By Massage Therapy Canada staff
Feb. 6, 2014 — Vancouver-based Krystal Johnston, 29, has carpal tunnel syndrome. Two surgeries, one on each wrist, failed to fix the loss of feeling in her hands and arms.
By Massage Therapy Canada staff
Her doctor told her she is unlikely to return to ironworking, a job she
loves. What’s more, she was denied her claim for workers’ compensation
benefits, has used up her Employment Insurance Sickness Benefits
(EI-DB), and will run out of her union disability benefits within
Johnston wants to work, but needs help.
doing it all on my own," she says. "I don’t know where to find support. I
just never thought that if I ever got hurt I would be kicked out on the
porch in the rain."
Workers like Johnston across Canada are
losing their attachment to the labour force after they become injured,
ill or disabled, slipping through the cracks of a disability policy
system that is increasingly out of tune with the nature of today’s work
How many workers with disabilities are not getting
the supports needed to enter, remain in or return to the job market, and
why? What policy changes are needed to ensure that all Canadians can
work, regardless of their ability, in order to make a living and
contribute to Canada’s economy?
These are among the questions to
be tackled by a new research centre launched recently at McMaster
University. The Centre for Research on Work Disability Policy
aims to develop evidence-based policy options that will allow Canada’s
current disability policy system to provide better income support and
labour-market engagement for people when they are injured, ill or
"Throughout my six years in office, I’ve spoken to
employer groups, service clubs and community organizations around the
province about the strong economic case for employing people with
disabilities," David C. Onley, Lieutenant Governor of Ontario, said last
month in his new year’s message. "I’m pleased to say that I’ve
witnessed some great progress, but there is still more work to do."
new research centre is a seven-year initiative funded by the federal
Social Sciences and Humanities Research Council. Co-led by Drs.
Emile Tompa and Ellen MacEachen, senior scientists at the Institute for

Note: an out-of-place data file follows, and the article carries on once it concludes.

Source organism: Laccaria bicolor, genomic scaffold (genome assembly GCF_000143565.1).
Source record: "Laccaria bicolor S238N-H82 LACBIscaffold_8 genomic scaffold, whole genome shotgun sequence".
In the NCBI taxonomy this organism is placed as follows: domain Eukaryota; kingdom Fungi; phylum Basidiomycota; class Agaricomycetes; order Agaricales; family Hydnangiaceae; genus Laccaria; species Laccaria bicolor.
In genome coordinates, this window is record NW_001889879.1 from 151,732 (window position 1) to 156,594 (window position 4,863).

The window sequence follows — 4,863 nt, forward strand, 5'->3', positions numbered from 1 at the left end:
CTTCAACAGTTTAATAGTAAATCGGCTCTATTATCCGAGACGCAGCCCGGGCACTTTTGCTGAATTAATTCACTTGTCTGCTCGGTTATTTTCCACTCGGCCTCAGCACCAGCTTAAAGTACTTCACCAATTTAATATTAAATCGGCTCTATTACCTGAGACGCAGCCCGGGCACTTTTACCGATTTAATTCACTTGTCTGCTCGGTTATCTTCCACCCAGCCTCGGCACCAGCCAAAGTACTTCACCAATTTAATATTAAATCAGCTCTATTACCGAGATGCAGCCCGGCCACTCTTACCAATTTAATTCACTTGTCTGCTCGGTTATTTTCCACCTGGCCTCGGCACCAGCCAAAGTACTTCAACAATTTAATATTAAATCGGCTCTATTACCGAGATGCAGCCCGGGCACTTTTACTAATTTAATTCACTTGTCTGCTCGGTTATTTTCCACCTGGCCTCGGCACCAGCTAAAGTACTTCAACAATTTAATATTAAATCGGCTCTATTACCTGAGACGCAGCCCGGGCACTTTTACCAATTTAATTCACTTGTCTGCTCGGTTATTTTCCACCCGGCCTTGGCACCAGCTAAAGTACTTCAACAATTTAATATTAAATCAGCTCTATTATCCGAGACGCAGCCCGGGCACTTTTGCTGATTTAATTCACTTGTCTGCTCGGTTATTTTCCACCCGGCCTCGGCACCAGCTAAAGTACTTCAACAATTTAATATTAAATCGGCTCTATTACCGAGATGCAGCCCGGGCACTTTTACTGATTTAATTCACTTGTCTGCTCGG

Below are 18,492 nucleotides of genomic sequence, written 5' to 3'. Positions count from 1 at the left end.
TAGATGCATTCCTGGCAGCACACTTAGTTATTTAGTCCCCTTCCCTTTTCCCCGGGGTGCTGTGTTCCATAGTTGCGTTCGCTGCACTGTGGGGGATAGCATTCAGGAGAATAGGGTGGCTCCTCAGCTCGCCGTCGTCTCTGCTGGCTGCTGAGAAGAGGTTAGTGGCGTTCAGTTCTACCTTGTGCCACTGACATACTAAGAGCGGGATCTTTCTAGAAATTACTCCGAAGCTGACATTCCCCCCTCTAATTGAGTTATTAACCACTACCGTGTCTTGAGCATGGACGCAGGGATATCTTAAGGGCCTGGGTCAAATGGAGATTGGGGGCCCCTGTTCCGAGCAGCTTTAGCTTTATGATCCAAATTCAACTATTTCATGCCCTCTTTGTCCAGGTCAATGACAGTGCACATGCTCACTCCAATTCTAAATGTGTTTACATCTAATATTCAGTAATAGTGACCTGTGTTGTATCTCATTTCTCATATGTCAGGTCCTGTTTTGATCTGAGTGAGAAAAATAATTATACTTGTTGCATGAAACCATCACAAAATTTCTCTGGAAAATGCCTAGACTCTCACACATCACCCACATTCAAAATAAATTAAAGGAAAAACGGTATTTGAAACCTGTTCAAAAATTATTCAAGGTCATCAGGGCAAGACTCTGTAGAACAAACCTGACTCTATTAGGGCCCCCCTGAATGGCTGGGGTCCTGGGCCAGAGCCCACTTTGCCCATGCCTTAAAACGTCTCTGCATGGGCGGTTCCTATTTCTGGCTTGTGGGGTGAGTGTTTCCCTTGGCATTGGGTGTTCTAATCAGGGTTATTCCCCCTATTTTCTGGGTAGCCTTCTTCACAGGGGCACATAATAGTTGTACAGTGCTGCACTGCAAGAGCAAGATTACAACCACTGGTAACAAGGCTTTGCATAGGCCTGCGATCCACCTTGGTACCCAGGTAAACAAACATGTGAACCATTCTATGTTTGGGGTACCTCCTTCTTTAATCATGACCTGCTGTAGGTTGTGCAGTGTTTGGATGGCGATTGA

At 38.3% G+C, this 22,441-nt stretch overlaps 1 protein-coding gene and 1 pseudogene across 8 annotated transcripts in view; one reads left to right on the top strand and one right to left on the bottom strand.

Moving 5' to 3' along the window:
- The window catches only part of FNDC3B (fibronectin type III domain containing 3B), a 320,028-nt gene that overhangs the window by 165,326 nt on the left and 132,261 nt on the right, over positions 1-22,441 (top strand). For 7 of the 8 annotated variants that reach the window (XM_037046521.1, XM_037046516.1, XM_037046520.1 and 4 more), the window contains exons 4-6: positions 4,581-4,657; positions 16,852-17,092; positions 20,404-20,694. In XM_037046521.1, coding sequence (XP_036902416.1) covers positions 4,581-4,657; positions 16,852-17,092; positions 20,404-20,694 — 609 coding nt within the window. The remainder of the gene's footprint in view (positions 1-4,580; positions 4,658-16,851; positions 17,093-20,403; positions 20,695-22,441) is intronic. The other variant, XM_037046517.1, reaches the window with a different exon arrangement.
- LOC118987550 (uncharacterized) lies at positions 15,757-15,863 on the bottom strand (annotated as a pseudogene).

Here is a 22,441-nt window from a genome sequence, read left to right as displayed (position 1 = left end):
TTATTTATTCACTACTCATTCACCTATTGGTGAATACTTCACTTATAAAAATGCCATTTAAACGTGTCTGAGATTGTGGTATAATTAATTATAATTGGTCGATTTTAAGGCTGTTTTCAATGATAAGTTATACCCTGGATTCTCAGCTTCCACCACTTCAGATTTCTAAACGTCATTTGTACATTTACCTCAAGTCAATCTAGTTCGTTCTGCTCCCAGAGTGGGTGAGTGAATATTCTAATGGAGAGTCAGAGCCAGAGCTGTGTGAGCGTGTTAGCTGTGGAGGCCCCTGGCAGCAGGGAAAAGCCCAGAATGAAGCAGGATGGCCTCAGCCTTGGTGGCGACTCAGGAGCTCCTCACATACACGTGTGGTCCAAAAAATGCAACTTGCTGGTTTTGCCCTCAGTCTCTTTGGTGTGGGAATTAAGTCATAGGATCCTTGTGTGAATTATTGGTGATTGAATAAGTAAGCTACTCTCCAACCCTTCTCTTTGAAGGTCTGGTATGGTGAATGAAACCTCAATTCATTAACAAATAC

Work and Health in Toronto, the centre includes regional hubs in British
Columbia, Ontario, Quebec, and Newfoundland and Labrador.
centre also involves 46 partners from across the country. These partners
represent disability and injured worker community organizations,
provincial and federal-level disability support program providers,
labour organizations and employers, and research institutions.
to Statistics Canada, about 2.3 million people in Canada between the
ages of 15 and 64 — representing one in ten working-age Canadians —
reported in 2012 that they were sometimes or often limited in their
daily activity due to a long-lasting health impairment.
into account all forms of disability — acute or chronic, temporary or
episodic, physical or mental, coming early in life or late, work-related
or otherwise — it’s not hard to see that work disability touches most
people at some point in their lives," says Tompa. "We are bringing
together academic talent from across the country and working closely
with partners to identify a roadmap for the future of work disability
policy in Canada."
"More and more people with health conditions
or impairments are falling into the grey zone of unemployment," adds
MacEachen. "They can and want to work, and need help to get there, yet
may not qualify for work integration support from any one program. With
our partners, we will do research to help us understand how this is
happening and how our system might be improved to address it."